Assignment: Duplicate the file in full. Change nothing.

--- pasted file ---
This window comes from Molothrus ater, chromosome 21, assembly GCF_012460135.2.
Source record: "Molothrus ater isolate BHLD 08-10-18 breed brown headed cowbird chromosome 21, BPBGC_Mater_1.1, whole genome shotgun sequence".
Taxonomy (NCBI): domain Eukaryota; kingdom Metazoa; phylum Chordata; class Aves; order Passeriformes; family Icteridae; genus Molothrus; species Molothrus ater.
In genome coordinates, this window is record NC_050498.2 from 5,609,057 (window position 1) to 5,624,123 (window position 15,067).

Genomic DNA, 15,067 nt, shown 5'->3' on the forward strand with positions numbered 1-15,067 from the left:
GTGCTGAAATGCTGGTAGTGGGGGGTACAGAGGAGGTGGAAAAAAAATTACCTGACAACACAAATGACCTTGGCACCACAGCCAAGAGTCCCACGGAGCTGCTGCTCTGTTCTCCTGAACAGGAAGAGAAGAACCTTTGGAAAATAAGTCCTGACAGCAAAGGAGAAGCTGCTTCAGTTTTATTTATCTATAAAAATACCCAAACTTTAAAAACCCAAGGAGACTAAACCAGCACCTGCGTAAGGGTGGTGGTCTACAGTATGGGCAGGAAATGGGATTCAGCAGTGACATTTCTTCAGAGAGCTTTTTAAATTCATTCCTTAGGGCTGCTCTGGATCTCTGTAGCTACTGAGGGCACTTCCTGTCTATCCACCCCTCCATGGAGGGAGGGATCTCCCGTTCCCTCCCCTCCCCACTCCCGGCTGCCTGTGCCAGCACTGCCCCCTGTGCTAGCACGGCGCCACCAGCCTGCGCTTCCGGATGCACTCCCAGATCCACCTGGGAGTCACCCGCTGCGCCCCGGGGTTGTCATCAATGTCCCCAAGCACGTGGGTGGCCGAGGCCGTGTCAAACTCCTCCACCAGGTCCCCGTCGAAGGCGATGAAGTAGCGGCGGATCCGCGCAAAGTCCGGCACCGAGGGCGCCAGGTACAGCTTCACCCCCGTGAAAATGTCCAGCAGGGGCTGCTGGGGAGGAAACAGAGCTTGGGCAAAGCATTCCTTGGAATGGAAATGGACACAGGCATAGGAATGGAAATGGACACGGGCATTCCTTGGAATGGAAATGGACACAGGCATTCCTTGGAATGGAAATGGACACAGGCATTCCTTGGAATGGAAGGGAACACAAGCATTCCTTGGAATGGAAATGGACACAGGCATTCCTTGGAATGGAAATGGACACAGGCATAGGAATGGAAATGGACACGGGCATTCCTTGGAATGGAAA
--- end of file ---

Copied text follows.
This window comes from Molothrus ater, chromosome 21, assembly GCF_012460135.2.
Source record: "Molothrus ater isolate BHLD 08-10-18 breed brown headed cowbird chromosome 21, BPBGC_Mater_1.1, whole genome shotgun sequence".
Taxonomy (NCBI): domain Eukaryota; kingdom Metazoa; phylum Chordata; class Aves; order Passeriformes; family Icteridae; genus Molothrus; species Molothrus ater.
In genome coordinates, this window is record NC_050498.2 from 5,609,057 (window position 1) to 5,624,123 (window position 15,067).

Genomic DNA, 15,067 nt, shown 5'->3' on the forward strand with positions numbered 1-15,067 from the left:
GTGCTGAAATGCTGGTAGTGGGGGGTACAGAGGAGGTGGAAAAAAAATTACCTGACAACACAAATGACCTTGGCACCACAGCCAAGAGTCCCACGGAGCTGCTGCTCTGTTCTCCTGAACAGGAAGAGAAGAACCTTTGGAAAATAAGTCCTGACAGCAAAGGAGAAGCTGCTTCAGTTTTATTTATCTATAAAAATACCCAAACTTTAAAAACCCAAGGAGACTAAACCAGCACCTGCGTAAGGGTGGTGGTCTACAGTATGGGCAGGAAATGGGATTCAGCAGTGACATTTCTTCAGAGAGCTTTTTAAATTCATTCCTTAGGGCTGCTCTGGATCTCTGTAGCTACTGAGGGCACTTCCTGTCTATCCACCCCTCCATGGAGGGAGGGATCTCCCGTTCCCTCCCCTCCCCACTCCCGGCTGCCTGTGCCAGCACTGCCCCCTGTGCTAGCACGGCGCCACCAGCCTGCGCTTCCGGATGCACTCCCAGATCCACCTGGGAGTCACCCGCTGCGCCCCGGGGTTGTCATCAATGTCCCCAAGCACGTGGGTGGCCGAGGCCGTGTCAAACTCCTCCACCAGGTCCCCGTCGAAGGCGATGAAGTAGCGGCGGATCCGCGCAAAGTCCGGCACCGAGGGCGCCAGGTACAGCTTCACCCCCGTGAAAATGTCCAGCAGGGGCTGCTGGGGAGGAAACAGAGCTTGGGCAAAGCATTCCTTGGAATGGAAATGGACACAGGCATAGGAATGGAAATGGACACGGGCATTCCTTGGAATGGAAATGGACACAGGCATTCCTTGGAATGGAAATGGACACAGGCATTCCTTGGAATGGAAGGGAACACAAGCATTCCTTGGAATGGAAATGGACACAGGCATTCCTTGGAATGGAAATGGACACAGGCATAGGAATGGAAATGGACACGGGCATTCCTTGGAATGGAAA